Native American Legends
The Spirit Bride
An Algonquin Legend
There was once a young warrior whose bride died on the eve of their
wedding. Although he had distinguished himself by his bravery and
goodness, the death left the young man inconsolable.
He was unable to eat or sleep. Instead of hunting with the others,
he just spent time at the grave of his bride, staring into the air.
However, one day he happened to overhear some elders speaking about
the path to the spirit world. He listened intently and memorized
the directions to the most minute detail. He had heard that the
spirit world was far to the south. He immediately set out on his
journey. After two weeks, he still saw no change in the landscape
to indicate that the spirit world was near.
Then he emerged from the forest and saw the most beautiful plain
he had ever seen. In the distance was a small hut where an ancient
wise man lived. He asked the wise man for directions.
The old man knew exactly who the warrior was and whom he sought.
He told the lad that the bride had passed by only a day before.
In order to follow her, the warrior would have to leave his body
behind and press on in his spirit. The spirit world itself is an
island in a large lake that can be reached only by canoes waiting
on this shore. However, the old man warned him not to speak to his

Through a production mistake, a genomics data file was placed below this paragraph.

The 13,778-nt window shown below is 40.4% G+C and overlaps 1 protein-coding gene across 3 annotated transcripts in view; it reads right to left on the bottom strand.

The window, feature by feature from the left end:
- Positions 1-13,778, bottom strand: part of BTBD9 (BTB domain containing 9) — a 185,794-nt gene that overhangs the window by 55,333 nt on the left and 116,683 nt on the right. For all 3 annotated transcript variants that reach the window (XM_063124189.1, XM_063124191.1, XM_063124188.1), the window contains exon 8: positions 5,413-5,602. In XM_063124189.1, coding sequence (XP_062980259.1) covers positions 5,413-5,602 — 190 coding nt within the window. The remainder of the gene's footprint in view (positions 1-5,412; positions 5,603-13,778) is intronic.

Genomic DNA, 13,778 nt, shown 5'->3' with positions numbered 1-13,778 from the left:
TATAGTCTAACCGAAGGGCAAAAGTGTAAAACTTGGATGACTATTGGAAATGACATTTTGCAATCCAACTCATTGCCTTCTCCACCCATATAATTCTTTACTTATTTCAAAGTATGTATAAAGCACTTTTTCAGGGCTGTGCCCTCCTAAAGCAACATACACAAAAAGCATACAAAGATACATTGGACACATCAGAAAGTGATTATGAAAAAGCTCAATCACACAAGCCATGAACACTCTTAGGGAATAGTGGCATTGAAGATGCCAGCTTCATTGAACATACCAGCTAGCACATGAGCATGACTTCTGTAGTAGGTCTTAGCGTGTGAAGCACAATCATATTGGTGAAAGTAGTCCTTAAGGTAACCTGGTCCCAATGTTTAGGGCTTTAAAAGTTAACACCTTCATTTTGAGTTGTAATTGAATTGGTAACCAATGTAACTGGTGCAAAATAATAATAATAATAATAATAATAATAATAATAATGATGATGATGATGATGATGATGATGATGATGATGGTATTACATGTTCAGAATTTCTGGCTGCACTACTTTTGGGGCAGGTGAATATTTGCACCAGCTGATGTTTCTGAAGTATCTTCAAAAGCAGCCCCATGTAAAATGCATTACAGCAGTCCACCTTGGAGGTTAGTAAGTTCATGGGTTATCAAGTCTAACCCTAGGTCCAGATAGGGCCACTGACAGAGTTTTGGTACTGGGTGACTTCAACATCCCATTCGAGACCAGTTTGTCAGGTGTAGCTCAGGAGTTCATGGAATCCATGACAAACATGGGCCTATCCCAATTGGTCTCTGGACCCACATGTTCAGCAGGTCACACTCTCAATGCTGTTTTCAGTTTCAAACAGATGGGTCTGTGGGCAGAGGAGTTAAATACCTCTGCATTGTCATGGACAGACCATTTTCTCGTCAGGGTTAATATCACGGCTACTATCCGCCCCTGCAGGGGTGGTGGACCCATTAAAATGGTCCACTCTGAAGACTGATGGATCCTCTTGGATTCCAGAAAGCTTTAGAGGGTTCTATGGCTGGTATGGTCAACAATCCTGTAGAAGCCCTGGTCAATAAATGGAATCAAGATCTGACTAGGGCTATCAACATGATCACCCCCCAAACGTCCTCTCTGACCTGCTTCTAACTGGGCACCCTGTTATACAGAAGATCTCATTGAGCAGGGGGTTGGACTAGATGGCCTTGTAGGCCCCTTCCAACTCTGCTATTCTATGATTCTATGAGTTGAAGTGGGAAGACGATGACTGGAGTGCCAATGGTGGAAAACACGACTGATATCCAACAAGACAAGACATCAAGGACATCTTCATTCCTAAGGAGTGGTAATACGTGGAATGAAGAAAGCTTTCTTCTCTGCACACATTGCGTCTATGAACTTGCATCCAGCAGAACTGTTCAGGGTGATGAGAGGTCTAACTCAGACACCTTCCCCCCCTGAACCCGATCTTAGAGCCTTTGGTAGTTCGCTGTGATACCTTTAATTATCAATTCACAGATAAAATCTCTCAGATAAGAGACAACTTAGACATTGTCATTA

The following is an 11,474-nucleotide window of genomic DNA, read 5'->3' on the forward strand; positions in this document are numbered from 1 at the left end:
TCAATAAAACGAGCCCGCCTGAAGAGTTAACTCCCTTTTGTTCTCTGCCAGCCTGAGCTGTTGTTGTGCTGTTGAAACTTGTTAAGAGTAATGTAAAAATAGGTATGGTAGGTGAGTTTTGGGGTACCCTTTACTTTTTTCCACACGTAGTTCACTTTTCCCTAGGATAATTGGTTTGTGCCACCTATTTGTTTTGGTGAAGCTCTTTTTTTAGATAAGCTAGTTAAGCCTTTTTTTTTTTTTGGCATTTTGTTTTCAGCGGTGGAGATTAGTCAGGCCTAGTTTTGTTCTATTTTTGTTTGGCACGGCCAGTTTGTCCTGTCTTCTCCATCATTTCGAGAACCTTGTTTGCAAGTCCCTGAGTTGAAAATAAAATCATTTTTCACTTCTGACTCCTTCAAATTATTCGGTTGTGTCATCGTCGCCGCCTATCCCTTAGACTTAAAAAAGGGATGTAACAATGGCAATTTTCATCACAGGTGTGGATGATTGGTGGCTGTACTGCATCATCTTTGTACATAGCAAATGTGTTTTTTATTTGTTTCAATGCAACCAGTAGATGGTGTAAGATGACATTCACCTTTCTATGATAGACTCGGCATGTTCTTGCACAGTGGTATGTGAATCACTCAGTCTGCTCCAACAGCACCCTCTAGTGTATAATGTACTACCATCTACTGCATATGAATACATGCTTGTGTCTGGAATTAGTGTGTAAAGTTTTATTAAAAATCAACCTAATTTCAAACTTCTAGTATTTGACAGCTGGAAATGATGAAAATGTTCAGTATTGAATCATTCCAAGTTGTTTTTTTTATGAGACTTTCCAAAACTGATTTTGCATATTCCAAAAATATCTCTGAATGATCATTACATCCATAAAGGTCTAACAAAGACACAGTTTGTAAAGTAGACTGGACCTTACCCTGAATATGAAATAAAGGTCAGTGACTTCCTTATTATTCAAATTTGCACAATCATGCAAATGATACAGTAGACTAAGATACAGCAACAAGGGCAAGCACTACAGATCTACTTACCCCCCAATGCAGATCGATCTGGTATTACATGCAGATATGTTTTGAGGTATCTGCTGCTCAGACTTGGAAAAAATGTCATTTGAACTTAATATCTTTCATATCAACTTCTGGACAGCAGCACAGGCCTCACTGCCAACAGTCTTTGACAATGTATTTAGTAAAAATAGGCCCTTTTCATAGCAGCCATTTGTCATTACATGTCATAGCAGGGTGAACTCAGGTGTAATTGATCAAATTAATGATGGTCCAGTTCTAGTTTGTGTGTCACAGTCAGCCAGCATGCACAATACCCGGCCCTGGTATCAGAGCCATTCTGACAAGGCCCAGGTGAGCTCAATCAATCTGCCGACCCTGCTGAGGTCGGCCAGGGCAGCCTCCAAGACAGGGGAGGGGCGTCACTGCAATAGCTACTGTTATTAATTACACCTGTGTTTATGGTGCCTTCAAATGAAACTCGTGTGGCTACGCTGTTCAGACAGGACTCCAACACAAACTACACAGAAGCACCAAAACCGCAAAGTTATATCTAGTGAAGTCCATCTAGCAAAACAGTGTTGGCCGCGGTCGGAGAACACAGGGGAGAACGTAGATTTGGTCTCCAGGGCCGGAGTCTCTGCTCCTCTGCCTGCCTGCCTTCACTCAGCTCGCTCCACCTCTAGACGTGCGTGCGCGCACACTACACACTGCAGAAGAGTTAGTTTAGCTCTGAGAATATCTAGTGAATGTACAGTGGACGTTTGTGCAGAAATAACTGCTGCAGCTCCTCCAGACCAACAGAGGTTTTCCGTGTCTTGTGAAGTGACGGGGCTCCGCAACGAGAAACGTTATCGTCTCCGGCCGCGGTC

bride until they were both safely on the island of the spirits.
Soon the old man recited some magic chants and the warrior felt
his spirit leave his body. Now a spirit, he walked along the shore
and saw a birch bark canoe. Not a stone's throw away was his bride,
entering her own canoe. As he made his way across the water and
looked at her, he saw that she duplicated his every stroke. Why
didn't they travel together? One can only enter the spirit world
alone and be judged only on one's individual merits.
Midway through the journey, a tempest arose. It was more terrible
than any he had ever seen. Some of the spirits in canoes were swept
away by the storm-these were those who had been evil in life. Since
both the warrior and his bride were good, they made it through the
tempest without incident and soon the water was as smooth as glass
beneath a cloudless sky.
The island of the blessed was a beautiful place where it was always
late spring, with blooming flowers and cloudless skies, never too
warm or too cold. He met his bride on the shore and took her hand.
They had not walked ten steps together when a soft sweet voice spoke
to them-it was the Master of Life.
The Master told them that the young warrior must return as he came;
it wasn't his time yet. He was to carefully trace his steps back
to his body, put it on, and return home. He did this and became
a great chief, happy in the assurance that he would see his bride
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